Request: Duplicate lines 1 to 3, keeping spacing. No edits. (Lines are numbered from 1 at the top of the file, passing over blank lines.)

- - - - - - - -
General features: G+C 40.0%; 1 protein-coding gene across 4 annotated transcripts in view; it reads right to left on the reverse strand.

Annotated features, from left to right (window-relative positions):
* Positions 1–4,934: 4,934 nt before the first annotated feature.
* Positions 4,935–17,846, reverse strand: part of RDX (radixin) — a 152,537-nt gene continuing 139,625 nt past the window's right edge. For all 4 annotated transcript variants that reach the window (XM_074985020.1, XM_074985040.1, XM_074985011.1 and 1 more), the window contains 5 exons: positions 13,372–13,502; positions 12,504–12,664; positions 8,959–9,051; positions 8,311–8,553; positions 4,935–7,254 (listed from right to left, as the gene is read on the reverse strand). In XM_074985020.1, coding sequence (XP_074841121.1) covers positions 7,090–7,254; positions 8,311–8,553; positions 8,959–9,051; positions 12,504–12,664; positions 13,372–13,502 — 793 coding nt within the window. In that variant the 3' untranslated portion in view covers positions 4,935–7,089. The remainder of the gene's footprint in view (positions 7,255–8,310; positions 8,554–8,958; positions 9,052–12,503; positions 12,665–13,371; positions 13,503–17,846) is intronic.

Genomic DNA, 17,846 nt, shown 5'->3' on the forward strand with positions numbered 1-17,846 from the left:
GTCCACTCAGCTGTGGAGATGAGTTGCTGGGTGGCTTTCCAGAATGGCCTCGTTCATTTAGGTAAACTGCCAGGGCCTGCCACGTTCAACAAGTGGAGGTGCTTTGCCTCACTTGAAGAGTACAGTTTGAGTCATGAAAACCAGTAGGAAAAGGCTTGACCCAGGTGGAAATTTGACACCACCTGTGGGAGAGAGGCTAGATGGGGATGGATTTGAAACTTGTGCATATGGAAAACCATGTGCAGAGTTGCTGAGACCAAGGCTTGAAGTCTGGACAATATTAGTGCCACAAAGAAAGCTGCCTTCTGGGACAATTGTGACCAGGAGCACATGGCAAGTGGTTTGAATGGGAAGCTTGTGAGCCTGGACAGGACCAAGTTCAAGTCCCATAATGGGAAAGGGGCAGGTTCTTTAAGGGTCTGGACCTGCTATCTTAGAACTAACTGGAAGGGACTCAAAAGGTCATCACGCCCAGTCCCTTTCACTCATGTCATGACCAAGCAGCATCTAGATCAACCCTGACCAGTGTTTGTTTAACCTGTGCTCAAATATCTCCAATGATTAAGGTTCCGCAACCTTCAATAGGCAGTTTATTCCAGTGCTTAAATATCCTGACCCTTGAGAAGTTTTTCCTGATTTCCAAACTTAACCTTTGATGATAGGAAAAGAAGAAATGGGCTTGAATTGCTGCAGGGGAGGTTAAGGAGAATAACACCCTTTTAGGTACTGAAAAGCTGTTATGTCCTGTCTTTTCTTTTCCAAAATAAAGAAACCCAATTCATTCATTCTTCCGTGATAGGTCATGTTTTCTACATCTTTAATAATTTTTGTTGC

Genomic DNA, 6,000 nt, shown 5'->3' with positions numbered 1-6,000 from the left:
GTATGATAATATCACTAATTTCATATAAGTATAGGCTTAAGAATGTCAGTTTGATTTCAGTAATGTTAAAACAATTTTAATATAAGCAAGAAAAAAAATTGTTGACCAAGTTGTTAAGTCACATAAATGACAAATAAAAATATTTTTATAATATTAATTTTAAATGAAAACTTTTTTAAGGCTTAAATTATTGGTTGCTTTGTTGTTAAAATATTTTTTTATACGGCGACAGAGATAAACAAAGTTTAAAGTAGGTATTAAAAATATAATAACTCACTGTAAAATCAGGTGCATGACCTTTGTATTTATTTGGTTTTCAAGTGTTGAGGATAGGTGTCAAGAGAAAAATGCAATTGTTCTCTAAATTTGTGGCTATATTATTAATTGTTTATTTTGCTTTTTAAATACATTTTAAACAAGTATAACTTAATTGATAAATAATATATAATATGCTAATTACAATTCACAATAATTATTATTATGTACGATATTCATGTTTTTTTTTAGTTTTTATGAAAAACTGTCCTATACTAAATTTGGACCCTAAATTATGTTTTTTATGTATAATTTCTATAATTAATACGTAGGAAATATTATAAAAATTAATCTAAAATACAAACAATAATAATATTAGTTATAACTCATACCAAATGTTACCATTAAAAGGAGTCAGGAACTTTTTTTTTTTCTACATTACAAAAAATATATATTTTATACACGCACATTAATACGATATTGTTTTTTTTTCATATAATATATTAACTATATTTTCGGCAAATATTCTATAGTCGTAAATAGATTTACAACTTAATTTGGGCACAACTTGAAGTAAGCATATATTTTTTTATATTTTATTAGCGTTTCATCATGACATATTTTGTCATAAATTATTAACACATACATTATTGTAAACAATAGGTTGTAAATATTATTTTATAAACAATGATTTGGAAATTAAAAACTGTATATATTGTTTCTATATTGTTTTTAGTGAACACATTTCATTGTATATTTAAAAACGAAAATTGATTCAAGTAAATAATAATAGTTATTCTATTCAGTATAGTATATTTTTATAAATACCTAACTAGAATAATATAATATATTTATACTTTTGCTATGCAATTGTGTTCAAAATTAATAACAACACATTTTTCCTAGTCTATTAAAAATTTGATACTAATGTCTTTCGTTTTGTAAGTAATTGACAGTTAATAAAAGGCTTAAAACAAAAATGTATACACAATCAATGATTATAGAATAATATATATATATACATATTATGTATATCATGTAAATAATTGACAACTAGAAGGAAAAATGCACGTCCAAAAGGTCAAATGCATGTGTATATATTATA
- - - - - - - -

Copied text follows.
General features: G+C 40.0%; 1 protein-coding gene across 4 annotated transcripts in view; it reads right to left on the reverse strand.

Annotated features, from left to right (window-relative positions):
* Positions 1–4,934: 4,934 nt before the first annotated feature.